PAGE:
People living in countries experiencing protracted humanitarian crisis are vulnerable to multiple risks. The 2022 Global Humanitarian Assistance report found a significant overlap between people experiencing high levels of food insecurity and people living with high-intensity conflict.[1] Furthermore, those people living in fragile- and conflict-affected states were less likely to receive funding related to climate change adaptation and disaster risk reduction (see the 2022 Global Humanitarian Assistance Report sections 2.5 and 3.7). This suggests that those situated in countries experiencing protracted humanitarian crisis are even less likely to receive the critical support that can contribute to reducing food insecurity.

The food insecurity gap offers a measure by which better, more effective and efficient humanitarian responses can be targeted to address immediate humanitarian food security needs, including realising publicly stated goals to localise aid and ensure sufficient funding of responses.

Addressing the underlying causes and drivers of food insecurity requires a collaborative, cohesive approach with targeted financing for the most vulnerable people and countries. It is also necessary to build resilience to future shocks in protracted humanitarian crisis settings through coordinated and coherent longer-term development, peacebuilding and climate interventions. As many more millions of people across the globe face deep and sustained food insecurity, the humanitarian system must fully recognise the complex levels of food insecurity and the need for a system-wide approach.

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Appendix: Methodology

Totals of people facing food insecurity

  • We primarily use the Integrated Food Security Phase Classification (IPC’s) acute food insecurity framework to classify people experiencing food insecurity. People living in Phases 3-5 are considered to be facing acute food insecurity and in need of urgent action; this is shorthanded to ‘food insecurity’.
  • Annual country totals of people living in food insecurity are taken from IPC’s population tracker where available. The year datapoint is taken from the midpoint of the given analysis period.
  • From the IPC’s population tracker, we use the analysis which records the maximum ‘Phase 3+’ total in each analysis year for each country in line with the approach presented in the Global Report on Food Crises (GRFC).
  • For countries not covered by the IPC’s population tracker, we use Cadre Harmonisé (CH’s) country datasets. Again, the year datapoint is taken from the midpoint of the given analysis period and the assessment which records the maximum annual Phase 3+ total is used.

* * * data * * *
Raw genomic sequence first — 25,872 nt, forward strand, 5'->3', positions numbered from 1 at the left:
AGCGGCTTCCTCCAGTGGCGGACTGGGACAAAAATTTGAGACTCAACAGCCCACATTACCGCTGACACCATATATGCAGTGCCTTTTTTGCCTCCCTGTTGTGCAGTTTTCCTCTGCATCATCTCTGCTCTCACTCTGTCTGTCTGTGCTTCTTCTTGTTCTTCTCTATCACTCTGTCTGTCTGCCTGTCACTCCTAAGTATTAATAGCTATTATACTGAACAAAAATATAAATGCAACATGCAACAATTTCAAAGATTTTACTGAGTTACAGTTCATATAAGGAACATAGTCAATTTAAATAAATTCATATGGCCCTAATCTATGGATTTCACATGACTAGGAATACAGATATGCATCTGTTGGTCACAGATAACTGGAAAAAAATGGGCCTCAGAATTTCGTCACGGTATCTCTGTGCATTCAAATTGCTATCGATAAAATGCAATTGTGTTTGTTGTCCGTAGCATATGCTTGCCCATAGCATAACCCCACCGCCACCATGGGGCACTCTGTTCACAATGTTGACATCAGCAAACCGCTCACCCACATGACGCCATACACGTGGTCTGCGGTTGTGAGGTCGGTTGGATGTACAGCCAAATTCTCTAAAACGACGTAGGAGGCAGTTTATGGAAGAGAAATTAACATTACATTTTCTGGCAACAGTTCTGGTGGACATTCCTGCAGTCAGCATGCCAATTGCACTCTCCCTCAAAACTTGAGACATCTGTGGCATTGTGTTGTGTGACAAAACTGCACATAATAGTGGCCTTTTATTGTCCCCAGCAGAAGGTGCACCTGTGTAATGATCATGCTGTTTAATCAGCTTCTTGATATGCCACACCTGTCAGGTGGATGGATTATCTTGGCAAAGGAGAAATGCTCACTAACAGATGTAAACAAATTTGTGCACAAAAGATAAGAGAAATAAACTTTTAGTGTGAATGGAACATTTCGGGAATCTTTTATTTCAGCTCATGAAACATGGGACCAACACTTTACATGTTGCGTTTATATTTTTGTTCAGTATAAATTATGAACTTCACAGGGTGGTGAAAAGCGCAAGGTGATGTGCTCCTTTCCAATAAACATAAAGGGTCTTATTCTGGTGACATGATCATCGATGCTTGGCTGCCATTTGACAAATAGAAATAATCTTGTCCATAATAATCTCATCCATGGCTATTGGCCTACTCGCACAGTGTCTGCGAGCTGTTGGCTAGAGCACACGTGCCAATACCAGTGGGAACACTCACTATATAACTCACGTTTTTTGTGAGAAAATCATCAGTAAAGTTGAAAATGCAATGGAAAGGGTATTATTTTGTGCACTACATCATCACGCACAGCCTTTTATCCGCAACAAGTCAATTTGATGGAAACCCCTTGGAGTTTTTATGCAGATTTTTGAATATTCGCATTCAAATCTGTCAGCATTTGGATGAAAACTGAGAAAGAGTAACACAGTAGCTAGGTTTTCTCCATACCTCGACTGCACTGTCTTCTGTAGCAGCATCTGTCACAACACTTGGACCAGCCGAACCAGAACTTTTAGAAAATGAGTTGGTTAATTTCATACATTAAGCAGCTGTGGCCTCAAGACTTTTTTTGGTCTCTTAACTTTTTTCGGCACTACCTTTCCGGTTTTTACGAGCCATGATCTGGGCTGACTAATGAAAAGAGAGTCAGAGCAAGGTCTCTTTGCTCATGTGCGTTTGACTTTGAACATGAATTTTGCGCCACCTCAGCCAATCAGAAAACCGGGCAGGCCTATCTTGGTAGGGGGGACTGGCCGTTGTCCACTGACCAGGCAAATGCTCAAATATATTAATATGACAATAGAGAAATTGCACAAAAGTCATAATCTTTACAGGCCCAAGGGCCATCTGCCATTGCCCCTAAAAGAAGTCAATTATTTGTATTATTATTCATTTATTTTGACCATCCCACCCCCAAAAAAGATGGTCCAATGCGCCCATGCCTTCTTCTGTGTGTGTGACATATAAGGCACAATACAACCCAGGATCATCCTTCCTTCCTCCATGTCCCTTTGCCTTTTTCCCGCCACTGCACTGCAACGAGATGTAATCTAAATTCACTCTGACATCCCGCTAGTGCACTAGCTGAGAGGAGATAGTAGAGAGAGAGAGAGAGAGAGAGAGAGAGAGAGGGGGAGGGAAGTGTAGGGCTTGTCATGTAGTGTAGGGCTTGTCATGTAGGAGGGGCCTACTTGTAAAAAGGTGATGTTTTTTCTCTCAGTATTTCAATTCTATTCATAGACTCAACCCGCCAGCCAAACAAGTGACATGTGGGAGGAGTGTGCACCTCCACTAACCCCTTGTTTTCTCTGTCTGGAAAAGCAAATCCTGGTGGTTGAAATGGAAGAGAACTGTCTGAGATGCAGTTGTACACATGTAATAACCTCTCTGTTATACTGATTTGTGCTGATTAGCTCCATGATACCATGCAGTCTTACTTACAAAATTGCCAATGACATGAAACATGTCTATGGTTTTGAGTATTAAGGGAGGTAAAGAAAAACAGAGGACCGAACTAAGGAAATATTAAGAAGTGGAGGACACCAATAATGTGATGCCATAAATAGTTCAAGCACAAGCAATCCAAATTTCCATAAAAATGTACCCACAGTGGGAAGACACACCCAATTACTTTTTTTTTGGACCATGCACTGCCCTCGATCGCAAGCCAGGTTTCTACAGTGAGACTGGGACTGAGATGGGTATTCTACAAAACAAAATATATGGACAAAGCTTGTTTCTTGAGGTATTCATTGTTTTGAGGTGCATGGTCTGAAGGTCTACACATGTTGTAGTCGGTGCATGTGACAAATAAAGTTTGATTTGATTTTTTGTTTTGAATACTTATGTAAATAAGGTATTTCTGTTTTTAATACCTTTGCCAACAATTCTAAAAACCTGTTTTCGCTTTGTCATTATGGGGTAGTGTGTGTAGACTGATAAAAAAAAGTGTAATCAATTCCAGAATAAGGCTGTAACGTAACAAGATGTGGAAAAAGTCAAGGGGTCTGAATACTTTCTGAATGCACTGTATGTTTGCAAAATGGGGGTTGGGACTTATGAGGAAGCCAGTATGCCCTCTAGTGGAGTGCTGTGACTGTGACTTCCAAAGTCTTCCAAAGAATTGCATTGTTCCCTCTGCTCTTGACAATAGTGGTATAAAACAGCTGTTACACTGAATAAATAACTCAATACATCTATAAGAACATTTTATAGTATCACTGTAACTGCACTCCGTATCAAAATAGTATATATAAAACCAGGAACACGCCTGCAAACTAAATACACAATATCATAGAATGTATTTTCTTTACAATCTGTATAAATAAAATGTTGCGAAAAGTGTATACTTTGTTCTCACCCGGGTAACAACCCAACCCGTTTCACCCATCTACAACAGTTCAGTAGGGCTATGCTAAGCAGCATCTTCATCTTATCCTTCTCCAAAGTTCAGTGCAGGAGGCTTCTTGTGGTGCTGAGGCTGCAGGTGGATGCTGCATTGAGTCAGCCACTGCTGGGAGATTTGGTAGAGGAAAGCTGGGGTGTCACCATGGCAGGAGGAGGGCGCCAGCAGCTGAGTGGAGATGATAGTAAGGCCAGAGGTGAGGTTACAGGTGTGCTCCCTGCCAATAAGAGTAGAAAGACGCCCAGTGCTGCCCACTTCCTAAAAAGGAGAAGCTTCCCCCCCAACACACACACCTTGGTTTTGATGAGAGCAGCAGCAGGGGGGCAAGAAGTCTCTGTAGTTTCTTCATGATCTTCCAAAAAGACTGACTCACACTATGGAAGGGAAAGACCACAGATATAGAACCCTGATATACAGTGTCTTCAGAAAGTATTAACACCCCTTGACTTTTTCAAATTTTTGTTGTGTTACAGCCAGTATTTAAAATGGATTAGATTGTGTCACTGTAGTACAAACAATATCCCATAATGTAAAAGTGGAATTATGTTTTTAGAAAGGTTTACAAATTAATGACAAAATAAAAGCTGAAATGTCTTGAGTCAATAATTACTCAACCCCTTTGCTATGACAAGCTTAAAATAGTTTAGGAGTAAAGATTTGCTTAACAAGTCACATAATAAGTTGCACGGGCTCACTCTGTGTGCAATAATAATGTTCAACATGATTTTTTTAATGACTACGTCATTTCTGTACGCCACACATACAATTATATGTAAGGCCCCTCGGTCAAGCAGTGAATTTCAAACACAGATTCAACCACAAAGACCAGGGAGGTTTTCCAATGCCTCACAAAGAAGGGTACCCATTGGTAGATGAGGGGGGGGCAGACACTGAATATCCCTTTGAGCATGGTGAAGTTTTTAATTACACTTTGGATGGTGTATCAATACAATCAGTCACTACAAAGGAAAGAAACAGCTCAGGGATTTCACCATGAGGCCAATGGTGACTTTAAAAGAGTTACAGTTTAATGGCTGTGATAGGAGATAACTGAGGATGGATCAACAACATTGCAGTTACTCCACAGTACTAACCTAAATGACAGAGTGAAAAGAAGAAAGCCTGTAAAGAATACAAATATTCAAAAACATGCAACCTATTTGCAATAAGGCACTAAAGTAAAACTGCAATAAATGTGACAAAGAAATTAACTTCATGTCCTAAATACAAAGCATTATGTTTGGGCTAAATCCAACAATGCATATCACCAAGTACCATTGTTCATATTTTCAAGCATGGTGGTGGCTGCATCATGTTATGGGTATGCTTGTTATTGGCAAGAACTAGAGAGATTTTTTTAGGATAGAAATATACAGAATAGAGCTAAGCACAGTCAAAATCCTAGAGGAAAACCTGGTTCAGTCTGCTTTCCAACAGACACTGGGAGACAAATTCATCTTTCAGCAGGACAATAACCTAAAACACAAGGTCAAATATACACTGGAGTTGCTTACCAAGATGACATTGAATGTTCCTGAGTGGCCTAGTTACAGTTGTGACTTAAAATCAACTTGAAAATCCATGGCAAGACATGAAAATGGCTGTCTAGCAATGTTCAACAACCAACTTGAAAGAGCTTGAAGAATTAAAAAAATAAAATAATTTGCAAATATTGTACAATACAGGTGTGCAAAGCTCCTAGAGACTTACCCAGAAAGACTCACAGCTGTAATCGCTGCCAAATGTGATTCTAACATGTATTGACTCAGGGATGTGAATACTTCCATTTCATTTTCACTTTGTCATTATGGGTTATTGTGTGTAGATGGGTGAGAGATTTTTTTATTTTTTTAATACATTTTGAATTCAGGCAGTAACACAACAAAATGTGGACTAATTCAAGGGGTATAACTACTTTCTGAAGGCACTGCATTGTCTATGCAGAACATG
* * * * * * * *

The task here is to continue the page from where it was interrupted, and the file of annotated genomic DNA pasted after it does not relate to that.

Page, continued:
• For countries not covered by IPC/CH, we use UNOCHA’s Humanitarian Programming Cycle data of humanitarian needs assessments which record the numbers of people in need and targeted under Humanitarian Response Plans (HRPs) by sector. While these figures are not directly comparable with those produced by IPC/CH, this is broadly in line with the approach used in the GRFC, which assesses the methodology of humanitarian needs assessments to ensure figures of people in need due to acute food insecurity are equivalent to IPC/CH Phase 3 or above.
  • From UNOCHA’s HPC, we take the maximum recorded annual value of people in need or targeted under the Food Insecurity sector for each country’s humanitarian response plan for all countries without data from IPC/CH.
  • The global total of people facing food insecurity annually is the sum of each country’s annual available data.
  • Data for 2022 is preliminary, relying on partial data, projections from IPC/CH and forward-looking estimates from UNOCHA. These estimates are subject to change, both at a country level and in terms of which countries are assessed.
  • In two cases (DPRK and South Africa), the most recent historical estimates of food insecurity are used to fill missing data for 2022 where neither an IPC/CH assessment nor humanitarian needs assessment has yet been conducted.

The food insecurity gap

  • The food insecurity gap metric (also referred to as food insecurity ‘depth’ or ‘intensity’) is a modified Foster-Greer-Thorbecke index (α = 1), similar to the ‘poverty gap’ measure. While a poverty gap calculation uses the difference between a person’s income and the poverty line, the food insecurity gap calculation uses a linear scaling between a person’s food insecurity phase and the threshold of urgent need food insecurity (Phase 3 = 33.3%; Phase 4 = 66.7%; Phase 5 = 100%).
  • The food insecurity gap by country population is calculated as the average distance to the acute food security needs threshold across the whole assessed population (where those in Phase 1 or 2 have a gap of 0%).
  • The gap metric is expressed as a percentage figure, where a gap of 0% indicates that no one is in Phase 3+ and 100% indicates that everyone is Phase 5. Most of the countries assessed return a value of 5-30%.
  • As the gap metric requires information about the distribution of population by food insecurity phase, only data from IPC/CH is used for these analyses. Countries with only UNOCHA data for individual years do not have a calculated gap.
  • When aggregating gap metrics across country crisis classes for trend analyses, missing data years are filled using the nearest available data year. This is to avoid artefacts caused by entry or exit of countries from the dataset mid-trend.

Country crisis classification

  • Countries are classified according to the presence and longevity of the humanitarian crisis they are facing. The approach used in this factsheet is based on the one used in the Global Humanitarian Assistance report.
  • The definition of protracted crisis is a country with five or more consecutive years of UN-coordinated appeals, as of the year of analysis.
  • The definition of recurrent crisis is a country with two to four consecutive years of UN-coordinated appeals, as of the year of analysis.

This page was updated on 12 September 2022.

Notes

  • 1

    The 2022 Global Humanitarian Assistance report examined the overlap between high intensity conflict countries covered by IPC/CH assessments only, resulting in a lower total of people facing food insecurity globally.